Phil published a second article in 1944 which incorporated further improvements including the use of the chart with either impedance or admittance coordinates. In 1958, in the first issue of the Microwave Journal, a biography of Phil was published to acknowledge the importance of his contribution. In a series of 6 subsequent issues of the magazine, Dr. George Southworth described the importance and some of the applications of the Smith Chart.
According to Dr. Southworth, the Smith Chart, even in its earliest form, was no sudden flash of genius. Phil's first ideas were imperfect and they required time for full maturity. However, as Dr. Southworth wrote, "it was to his everlasting credit that he did not allow his idea to die on the vine, but nourished it until he had brought it to a high degree of perfection".
Today's emergence of the digital computer as a dominant design tool has in no way diminished the importance of the Smith Chart. The Smith Chart has become the ultimate background for both computer and measurement instrument displays.
Phillip Smith Beyond the Smith Chart
Had he not invented the Smith Chart, Phil would still deserve to be honored for his many contributions to technology. Just before America's entry in World War II, he was sent with a small group of engineers to Fort Hancock to work with the Signal Corps Laboratories on a most important secret weapon - radar. He spent a year on Sandy Hook designing antennas and related components for production of the SCR-268 radar. Later, he worked on early microwave radar antenna developments for submarine use under W.H. Doherty at Whippany, NJ. In his early professional career, while developing 500 kW coaxial line components for radio station WHAS in Louisville, Kentucky, he obtained a basic patent on the optimum conductor diameter radio for a coaxial transmission line. This is the outer to inner diameter ratio of a coaxial line, which results in maximum power handling capability for a given outer conductor diameter. Smith said this was one of the simplest patents ever granted - the only claim was the single number 1.65. Another basic patent he obtained was for the adjustable matching stub tuner.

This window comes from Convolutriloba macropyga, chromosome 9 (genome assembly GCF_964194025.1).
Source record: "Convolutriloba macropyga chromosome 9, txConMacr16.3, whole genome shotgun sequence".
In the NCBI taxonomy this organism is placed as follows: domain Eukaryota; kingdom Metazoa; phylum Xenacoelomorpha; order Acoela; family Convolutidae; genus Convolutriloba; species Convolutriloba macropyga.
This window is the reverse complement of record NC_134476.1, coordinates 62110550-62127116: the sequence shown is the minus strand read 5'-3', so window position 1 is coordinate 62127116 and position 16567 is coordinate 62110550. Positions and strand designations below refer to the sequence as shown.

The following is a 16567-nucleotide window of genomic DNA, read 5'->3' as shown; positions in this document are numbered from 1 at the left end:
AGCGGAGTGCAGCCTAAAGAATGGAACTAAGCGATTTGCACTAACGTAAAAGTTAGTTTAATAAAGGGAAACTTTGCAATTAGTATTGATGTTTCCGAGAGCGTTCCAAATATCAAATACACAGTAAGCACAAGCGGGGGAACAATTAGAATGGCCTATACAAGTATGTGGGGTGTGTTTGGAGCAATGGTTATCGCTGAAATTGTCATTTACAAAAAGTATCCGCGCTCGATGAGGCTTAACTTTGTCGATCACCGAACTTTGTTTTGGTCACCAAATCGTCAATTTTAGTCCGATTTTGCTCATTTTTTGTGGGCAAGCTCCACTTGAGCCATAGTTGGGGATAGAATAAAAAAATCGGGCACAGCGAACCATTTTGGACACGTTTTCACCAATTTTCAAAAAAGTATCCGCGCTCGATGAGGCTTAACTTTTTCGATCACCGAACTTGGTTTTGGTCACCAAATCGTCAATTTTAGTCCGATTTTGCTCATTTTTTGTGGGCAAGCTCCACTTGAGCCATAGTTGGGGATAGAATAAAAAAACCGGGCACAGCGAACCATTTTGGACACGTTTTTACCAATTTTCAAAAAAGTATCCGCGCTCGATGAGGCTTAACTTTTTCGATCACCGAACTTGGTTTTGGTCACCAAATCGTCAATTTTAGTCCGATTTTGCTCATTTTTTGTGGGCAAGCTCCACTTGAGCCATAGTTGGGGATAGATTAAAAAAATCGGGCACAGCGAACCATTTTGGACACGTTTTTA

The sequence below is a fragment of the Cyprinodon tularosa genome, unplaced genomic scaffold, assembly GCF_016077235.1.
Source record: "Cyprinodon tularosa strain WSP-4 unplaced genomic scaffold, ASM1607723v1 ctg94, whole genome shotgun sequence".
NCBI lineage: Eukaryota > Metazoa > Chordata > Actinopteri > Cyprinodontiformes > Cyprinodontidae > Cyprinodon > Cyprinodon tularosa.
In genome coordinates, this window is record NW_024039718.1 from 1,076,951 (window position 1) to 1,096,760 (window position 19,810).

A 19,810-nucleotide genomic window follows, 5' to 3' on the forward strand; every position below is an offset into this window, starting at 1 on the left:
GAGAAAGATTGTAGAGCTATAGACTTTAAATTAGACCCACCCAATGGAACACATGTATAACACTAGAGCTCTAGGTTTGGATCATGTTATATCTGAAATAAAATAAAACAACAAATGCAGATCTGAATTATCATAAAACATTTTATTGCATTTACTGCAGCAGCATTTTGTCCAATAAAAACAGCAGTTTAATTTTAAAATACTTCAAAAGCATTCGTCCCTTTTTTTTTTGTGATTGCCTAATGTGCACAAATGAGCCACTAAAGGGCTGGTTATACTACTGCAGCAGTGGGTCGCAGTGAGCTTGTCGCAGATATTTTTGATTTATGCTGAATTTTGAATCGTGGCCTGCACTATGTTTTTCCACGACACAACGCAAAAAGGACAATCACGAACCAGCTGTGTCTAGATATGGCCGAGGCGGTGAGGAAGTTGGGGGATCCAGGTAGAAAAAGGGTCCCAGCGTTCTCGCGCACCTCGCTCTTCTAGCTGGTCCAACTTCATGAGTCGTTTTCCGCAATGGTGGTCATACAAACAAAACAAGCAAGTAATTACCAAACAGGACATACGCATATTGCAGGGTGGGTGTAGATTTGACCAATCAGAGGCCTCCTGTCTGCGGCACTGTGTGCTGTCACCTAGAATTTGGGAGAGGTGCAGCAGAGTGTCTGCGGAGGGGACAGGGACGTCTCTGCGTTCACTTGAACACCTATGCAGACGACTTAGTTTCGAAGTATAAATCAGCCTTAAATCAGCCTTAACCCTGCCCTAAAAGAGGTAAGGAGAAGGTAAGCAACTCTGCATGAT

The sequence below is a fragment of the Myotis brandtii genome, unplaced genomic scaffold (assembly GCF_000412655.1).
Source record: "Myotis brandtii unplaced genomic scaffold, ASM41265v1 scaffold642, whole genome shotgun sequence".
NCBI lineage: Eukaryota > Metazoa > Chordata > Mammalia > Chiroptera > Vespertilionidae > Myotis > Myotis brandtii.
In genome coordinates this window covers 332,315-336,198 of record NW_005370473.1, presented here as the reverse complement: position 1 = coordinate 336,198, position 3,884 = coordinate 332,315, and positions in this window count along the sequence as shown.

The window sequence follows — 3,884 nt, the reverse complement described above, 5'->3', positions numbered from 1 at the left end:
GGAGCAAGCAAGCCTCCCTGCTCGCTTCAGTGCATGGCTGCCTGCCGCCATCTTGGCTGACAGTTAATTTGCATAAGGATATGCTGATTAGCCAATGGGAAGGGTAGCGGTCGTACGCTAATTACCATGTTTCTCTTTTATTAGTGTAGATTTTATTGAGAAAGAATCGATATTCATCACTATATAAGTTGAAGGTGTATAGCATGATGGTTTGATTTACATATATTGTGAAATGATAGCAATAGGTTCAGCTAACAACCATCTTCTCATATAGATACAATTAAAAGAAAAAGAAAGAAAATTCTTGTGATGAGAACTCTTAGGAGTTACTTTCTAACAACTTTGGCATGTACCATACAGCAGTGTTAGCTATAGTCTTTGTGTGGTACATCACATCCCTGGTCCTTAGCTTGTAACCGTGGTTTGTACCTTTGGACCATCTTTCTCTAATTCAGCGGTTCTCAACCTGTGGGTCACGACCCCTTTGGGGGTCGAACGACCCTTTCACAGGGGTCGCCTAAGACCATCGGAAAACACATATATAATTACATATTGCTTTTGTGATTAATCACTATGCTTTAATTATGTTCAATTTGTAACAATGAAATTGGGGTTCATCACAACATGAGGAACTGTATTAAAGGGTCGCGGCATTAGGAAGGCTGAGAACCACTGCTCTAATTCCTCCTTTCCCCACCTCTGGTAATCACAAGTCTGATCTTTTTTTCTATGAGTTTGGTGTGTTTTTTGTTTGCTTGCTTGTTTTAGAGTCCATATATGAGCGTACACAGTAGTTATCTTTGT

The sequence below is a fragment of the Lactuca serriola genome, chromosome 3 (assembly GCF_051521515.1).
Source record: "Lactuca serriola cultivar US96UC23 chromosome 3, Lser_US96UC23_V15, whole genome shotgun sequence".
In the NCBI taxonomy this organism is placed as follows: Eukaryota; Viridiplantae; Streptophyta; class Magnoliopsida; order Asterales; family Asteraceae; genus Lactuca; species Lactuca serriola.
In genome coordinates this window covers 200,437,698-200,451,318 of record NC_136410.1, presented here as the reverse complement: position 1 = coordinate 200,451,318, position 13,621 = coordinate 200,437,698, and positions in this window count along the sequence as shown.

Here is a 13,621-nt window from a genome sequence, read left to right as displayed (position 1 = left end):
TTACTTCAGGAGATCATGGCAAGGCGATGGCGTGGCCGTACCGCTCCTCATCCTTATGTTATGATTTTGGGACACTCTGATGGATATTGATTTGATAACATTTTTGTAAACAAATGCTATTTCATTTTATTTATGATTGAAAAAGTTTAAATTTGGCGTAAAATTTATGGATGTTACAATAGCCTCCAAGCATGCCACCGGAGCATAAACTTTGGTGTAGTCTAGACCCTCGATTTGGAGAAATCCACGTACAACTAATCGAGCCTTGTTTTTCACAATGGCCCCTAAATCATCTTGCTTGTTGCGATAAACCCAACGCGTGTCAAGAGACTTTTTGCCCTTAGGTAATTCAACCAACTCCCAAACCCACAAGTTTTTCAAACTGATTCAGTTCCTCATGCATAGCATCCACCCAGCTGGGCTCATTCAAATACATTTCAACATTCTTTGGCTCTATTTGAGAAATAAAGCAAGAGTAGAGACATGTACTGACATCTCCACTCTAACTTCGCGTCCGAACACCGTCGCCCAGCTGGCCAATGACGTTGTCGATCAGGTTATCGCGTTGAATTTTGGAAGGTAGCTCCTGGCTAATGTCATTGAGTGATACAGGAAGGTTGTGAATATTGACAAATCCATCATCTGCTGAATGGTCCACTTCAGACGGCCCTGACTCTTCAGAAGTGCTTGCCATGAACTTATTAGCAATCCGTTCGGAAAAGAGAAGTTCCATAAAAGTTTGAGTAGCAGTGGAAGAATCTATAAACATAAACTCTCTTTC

After World War II he worked on the design of FM broadcasting antennas for Western Electric broadcasting equipment. During that period he invented the famous "Cloverleaf" antenna. Later he became involved in military weapon radar systems studies and designed and supervised groups responsible for the electrical design of the DEW LINE, NIKE ZEUS and the ABM System, which became SAFEGUARD.
One of the programs he worked on that can help to illustrate his creativity in microwave technology was an acquisition radar system on the Island of Kwajalein, in the South Pacific. This was an experimental system in the early days of the SAFEGUARD program. The design of the antenna involved using a Luneburg lens technique. The classical Luneburg lens is a spherical lens that has the property that when the lens intercepts a plane wave, the focal point of the wave will always appear at a point perpendicular to the wave itself on a line through the center of the sphere at a point on the opposite surface of the sphere, regardless of the direction from which the plane wave approaches the lens.